Moreover, DHB parties say, Dr Titchener has been fully welcome to apply to participate in the DHB’s treatment scheme – focused at the GP and specialist nurse level, mainly in larger clinics around the region – but has elected not to do so. They say she has shown no inclination to work ‘within the system’, when offered opportunities to do so. To which Titchener supporter Andy Lowe responds, referring to DHB’s Kevin Snee: “He said his staff will not work with her.”
Is this a simple matter of a ‘talented but vexatious’ square peg not fitting in a round hole? Or does one individual’s $150,000 contract dispute, almost insignificant in an institution with a $450 million budget, carry larger import?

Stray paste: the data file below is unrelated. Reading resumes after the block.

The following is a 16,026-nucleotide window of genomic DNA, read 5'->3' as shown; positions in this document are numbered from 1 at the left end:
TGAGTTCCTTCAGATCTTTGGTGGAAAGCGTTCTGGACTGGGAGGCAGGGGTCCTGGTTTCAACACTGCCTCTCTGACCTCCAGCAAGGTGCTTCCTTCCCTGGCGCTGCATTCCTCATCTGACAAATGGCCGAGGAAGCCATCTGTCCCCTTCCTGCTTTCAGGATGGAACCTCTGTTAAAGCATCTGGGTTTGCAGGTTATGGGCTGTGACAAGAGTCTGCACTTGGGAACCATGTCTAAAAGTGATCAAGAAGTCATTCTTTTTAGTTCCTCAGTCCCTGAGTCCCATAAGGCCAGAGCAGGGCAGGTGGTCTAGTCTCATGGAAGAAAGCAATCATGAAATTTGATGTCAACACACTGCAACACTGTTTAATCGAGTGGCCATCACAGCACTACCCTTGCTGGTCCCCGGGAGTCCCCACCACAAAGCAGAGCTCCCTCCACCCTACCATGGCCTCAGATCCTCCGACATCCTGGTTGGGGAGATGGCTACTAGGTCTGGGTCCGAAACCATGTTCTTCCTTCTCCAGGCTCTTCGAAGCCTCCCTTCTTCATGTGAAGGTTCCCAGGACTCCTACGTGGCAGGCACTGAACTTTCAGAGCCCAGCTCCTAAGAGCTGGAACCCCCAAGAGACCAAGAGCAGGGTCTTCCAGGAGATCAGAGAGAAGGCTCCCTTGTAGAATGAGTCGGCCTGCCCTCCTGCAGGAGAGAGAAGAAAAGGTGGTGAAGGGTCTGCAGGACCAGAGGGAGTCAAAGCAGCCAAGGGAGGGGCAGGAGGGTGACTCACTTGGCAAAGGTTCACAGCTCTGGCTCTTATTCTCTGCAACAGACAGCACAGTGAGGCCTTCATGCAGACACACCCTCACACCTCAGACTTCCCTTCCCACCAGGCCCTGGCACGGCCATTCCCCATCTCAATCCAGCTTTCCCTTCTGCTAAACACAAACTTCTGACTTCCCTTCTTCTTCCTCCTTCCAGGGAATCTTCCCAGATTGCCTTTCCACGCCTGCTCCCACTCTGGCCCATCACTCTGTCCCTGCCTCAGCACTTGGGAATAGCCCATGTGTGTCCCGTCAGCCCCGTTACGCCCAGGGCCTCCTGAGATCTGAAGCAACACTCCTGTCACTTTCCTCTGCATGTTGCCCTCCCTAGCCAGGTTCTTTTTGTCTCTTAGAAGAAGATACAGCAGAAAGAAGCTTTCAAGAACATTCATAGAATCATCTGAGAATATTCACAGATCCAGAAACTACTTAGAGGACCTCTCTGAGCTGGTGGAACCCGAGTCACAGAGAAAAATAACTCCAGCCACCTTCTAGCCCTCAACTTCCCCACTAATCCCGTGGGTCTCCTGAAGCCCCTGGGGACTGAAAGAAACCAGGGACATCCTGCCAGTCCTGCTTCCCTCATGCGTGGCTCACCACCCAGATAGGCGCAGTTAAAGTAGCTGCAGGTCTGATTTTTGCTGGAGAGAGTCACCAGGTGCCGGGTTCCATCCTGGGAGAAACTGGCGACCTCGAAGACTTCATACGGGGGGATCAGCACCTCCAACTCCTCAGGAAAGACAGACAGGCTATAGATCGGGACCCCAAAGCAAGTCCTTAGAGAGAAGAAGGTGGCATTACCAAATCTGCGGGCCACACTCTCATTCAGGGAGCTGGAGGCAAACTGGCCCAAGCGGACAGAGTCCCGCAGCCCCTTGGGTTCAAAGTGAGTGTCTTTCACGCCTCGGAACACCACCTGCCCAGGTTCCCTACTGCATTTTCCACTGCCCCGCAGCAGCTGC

Who’s ‘in the right’ here?
The Mexican Stand-off
Businessman Andy Lowe, responding to the alarm of several of his diabetes-afflicted employees who were satisfied Titchener patients, rallied to her cause. Dismayed by what he regards as the unresponsiveness of the DHB over several meetings, he has come to the rescue of Dr Titchener, at least for the next twelve months.
He will subsidise a ‘pilot programme that allows Dr Titchener to provide diabetes care training to 15 doctors and 17 nurses at Totara Health (initially), and probably to four additional clinics in Hastings, Napier, Wairoa and CHB. Meanwhile, she will continue her private practice.